This is a beautiful example of an 1808 North Navy, which was converted to percussion using the drum and nipple system.  This is a Naval Ordnance Conversion and should be considered a stand alone variation of Naval arms.  The lock has the best markings I have ever seen, with a full Eagle over U. States forward of the hammer and S. North Berlin Con. to the rear of the hammer.  The gun is serial numbered internally, but I have forgotten the number.  The belt hook is probably a replacement, but it is very well done.  The lock and barrel have virtually no pitting and are in a beautiful, smooth, light patina.  There is even a light trace of case color on the lock and I suspect much of the color on the barrel is an aging of the original brown.  The tip of the ramrod is broken off but it looks to be original.  The wood is quite sound, with minor dents.  There may also be a minor hairline crack in the grip.  An exceptional 1808 North Navy of which only about 3000 were manufactured.  The survival rate of these guns in nice condition is very low, due their heavy and hard usage during the War of 1812.  Click on image for additional views.  SOLD!!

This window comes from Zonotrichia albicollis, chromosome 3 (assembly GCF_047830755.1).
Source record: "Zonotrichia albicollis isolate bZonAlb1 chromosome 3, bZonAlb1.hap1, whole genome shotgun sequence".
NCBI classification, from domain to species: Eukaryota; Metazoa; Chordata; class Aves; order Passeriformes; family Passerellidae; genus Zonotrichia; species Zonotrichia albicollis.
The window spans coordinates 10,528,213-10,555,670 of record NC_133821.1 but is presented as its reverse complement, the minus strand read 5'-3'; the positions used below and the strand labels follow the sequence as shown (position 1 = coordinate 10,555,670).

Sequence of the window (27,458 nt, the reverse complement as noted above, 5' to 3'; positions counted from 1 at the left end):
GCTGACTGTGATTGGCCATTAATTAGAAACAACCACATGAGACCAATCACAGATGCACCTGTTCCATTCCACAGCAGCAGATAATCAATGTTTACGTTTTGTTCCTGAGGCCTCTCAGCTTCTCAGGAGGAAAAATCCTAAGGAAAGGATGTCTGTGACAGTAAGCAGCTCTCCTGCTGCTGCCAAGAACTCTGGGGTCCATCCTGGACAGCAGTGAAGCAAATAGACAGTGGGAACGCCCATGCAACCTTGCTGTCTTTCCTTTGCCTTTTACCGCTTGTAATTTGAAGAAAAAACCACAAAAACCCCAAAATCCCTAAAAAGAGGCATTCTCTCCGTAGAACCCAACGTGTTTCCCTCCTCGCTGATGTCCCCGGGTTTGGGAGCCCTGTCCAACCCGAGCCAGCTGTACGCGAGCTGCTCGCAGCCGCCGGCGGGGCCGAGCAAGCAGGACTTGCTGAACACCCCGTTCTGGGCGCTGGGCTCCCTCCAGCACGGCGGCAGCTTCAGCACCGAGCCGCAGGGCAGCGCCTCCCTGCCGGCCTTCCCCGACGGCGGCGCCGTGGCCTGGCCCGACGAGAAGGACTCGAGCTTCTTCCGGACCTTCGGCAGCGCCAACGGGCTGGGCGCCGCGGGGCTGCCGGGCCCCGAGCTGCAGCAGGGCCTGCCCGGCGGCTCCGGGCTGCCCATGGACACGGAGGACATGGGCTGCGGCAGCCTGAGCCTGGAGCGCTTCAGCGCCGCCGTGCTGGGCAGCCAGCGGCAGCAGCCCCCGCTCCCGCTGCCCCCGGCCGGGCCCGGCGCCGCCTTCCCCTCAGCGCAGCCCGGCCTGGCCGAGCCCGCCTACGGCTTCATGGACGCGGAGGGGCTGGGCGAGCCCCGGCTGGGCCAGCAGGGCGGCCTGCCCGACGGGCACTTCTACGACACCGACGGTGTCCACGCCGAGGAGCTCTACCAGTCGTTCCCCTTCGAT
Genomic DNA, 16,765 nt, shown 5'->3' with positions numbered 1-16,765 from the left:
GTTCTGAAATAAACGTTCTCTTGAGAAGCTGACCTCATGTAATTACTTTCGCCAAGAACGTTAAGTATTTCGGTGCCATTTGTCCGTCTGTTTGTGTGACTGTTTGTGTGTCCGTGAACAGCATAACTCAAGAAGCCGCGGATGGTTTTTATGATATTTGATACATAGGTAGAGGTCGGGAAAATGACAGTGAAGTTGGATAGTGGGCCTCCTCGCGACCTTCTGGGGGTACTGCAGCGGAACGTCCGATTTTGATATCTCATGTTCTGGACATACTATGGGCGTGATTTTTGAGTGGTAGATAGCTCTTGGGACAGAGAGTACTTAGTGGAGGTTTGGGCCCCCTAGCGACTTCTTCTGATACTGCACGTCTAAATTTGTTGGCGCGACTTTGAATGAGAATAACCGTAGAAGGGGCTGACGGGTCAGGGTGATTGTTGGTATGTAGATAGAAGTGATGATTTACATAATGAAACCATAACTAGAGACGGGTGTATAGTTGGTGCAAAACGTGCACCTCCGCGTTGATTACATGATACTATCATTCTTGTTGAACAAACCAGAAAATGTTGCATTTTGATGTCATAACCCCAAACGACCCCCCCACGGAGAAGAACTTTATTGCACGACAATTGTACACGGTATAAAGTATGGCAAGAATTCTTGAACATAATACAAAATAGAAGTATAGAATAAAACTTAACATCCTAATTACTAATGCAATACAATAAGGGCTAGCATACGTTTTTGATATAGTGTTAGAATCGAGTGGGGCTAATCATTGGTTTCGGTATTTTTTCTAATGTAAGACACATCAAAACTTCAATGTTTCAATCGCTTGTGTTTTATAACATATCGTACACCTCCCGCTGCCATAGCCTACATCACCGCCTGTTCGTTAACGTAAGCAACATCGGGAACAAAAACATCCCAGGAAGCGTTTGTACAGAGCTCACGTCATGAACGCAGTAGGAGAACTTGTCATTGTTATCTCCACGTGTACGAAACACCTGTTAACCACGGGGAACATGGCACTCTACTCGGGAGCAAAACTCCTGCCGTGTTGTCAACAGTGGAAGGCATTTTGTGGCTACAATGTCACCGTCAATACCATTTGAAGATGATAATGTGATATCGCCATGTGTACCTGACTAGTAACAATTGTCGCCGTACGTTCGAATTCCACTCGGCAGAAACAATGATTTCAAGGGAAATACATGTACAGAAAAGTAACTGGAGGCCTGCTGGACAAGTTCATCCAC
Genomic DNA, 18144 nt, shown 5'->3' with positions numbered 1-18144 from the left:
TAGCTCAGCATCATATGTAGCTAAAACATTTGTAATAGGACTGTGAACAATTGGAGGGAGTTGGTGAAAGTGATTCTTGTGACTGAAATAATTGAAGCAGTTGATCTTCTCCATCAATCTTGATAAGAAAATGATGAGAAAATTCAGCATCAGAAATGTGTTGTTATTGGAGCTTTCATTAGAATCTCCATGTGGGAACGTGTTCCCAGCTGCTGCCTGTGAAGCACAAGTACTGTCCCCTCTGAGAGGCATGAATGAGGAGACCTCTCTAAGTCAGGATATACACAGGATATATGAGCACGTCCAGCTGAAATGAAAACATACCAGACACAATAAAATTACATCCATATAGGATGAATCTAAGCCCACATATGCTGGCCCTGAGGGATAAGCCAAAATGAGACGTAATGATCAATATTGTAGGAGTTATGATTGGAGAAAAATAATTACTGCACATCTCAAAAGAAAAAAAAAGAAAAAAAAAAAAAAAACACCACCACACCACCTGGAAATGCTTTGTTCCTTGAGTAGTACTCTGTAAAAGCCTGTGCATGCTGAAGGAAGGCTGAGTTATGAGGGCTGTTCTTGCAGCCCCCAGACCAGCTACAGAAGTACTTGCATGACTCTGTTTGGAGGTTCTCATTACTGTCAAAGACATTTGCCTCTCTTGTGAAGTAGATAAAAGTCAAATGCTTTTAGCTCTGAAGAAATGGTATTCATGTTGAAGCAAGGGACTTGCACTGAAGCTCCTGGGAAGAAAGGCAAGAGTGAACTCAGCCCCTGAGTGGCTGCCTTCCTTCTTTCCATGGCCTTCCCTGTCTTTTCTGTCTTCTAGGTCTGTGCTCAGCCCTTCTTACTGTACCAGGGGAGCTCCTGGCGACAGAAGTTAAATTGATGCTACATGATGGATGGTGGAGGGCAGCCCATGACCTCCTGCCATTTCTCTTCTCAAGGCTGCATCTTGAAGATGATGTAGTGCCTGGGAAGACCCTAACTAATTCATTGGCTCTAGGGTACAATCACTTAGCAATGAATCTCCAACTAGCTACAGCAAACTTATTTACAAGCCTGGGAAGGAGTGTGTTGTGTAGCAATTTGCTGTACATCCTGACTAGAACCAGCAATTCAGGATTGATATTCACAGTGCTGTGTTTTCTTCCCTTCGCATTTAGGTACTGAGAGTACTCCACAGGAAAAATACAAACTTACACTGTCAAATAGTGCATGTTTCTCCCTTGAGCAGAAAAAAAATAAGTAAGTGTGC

This London Armoury Company Kerr's Patent Revolver, serial number 1763, has a very nice smooth, brown patina.  It has no pitting and moderate wear.  The grips are sharp with a minor chip on the upper right side and a very strong JS & Anchor.  The gun is all matching, functions perfectly and does not appear to have ever been cleaned.  One nipple is broken on the cylinder and the cylinder pin retaining spring is missing.  It is a very nice looking Confederate issue revolver.   Click on image for additional views.  SOLD!!